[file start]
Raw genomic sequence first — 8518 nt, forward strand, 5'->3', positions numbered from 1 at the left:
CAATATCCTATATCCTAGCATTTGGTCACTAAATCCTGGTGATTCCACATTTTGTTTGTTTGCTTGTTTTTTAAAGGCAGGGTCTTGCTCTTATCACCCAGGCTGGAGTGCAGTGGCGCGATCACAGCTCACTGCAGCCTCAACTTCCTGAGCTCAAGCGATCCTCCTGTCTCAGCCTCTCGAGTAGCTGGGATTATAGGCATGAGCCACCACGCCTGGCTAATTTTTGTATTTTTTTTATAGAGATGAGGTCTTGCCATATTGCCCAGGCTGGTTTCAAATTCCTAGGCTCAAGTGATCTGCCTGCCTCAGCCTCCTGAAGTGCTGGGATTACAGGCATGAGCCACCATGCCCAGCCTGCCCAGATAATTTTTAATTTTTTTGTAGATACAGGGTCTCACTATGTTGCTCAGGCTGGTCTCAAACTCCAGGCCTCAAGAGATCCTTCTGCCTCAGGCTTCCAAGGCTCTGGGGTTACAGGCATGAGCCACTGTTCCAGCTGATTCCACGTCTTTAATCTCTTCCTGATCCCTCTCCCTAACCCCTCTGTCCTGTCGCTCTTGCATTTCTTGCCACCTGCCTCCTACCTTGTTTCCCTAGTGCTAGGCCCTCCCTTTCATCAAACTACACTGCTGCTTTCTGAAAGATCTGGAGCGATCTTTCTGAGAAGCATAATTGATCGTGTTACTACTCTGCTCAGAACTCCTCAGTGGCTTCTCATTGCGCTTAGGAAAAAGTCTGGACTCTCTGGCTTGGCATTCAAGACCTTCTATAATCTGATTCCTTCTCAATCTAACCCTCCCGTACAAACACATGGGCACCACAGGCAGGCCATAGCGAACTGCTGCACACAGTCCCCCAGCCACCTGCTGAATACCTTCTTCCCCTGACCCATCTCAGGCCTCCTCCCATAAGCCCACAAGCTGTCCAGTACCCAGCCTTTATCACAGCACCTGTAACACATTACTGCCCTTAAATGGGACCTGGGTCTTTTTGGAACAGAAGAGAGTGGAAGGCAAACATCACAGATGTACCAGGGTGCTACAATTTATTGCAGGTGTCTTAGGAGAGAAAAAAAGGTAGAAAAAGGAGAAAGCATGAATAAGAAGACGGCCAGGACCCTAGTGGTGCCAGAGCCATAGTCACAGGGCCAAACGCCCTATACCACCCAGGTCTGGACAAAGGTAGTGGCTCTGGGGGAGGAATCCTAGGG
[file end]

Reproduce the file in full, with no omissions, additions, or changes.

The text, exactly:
Raw genomic sequence first — 8518 nt, forward strand, 5'->3', positions numbered from 1 at the left:
CAATATCCTATATCCTAGCATTTGGTCACTAAATCCTGGTGATTCCACATTTTGTTTGTTTGCTTGTTTTTTAAAGGCAGGGTCTTGCTCTTATCACCCAGGCTGGAGTGCAGTGGCGCGATCACAGCTCACTGCAGCCTCAACTTCCTGAGCTCAAGCGATCCTCCTGTCTCAGCCTCTCGAGTAGCTGGGATTATAGGCATGAGCCACCACGCCTGGCTAATTTTTGTATTTTTTTTATAGAGATGAGGTCTTGCCATATTGCCCAGGCTGGTTTCAAATTCCTAGGCTCAAGTGATCTGCCTGCCTCAGCCTCCTGAAGTGCTGGGATTACAGGCATGAGCCACCATGCCCAGCCTGCCCAGATAATTTTTAATTTTTTTGTAGATACAGGGTCTCACTATGTTGCTCAGGCTGGTCTCAAACTCCAGGCCTCAAGAGATCCTTCTGCCTCAGGCTTCCAAGGCTCTGGGGTTACAGGCATGAGCCACTGTTCCAGCTGATTCCACGTCTTTAATCTCTTCCTGATCCCTCTCCCTAACCCCTCTGTCCTGTCGCTCTTGCATTTCTTGCCACCTGCCTCCTACCTTGTTTCCCTAGTGCTAGGCCCTCCCTTTCATCAAACTACACTGCTGCTTTCTGAAAGATCTGGAGCGATCTTTCTGAGAAGCATAATTGATCGTGTTACTACTCTGCTCAGAACTCCTCAGTGGCTTCTCATTGCGCTTAGGAAAAAGTCTGGACTCTCTGGCTTGGCATTCAAGACCTTCTATAATCTGATTCCTTCTCAATCTAACCCTCCCGTACAAACACATGGGCACCACAGGCAGGCCATAGCGAACTGCTGCACACAGTCCCCCAGCCACCTGCTGAATACCTTCTTCCCCTGACCCATCTCAGGCCTCCTCCCATAAGCCCACAAGCTGTCCAGTACCCAGCCTTTATCACAGCACCTGTAACACATTACTGCCCTTAAATGGGACCTGGGTCTTTTTGGAACAGAAGAGAGTGGAAGGCAAACATCACAGATGTACCAGGGTGCTACAATTTATTGCAGGTGTCTTAGGAGAGAAAAAAAGGTAGAAAAAGGAGAAAGCATGAATAAGAAGACGGCCAGGACCCTAGTGGTGCCAGAGCCATAGTCACAGGGCCAAACGCCCTATACCACCCAGGTCTGGACAAAGGTAGTGGCTCTGGGGGAGGAATCCTAGGG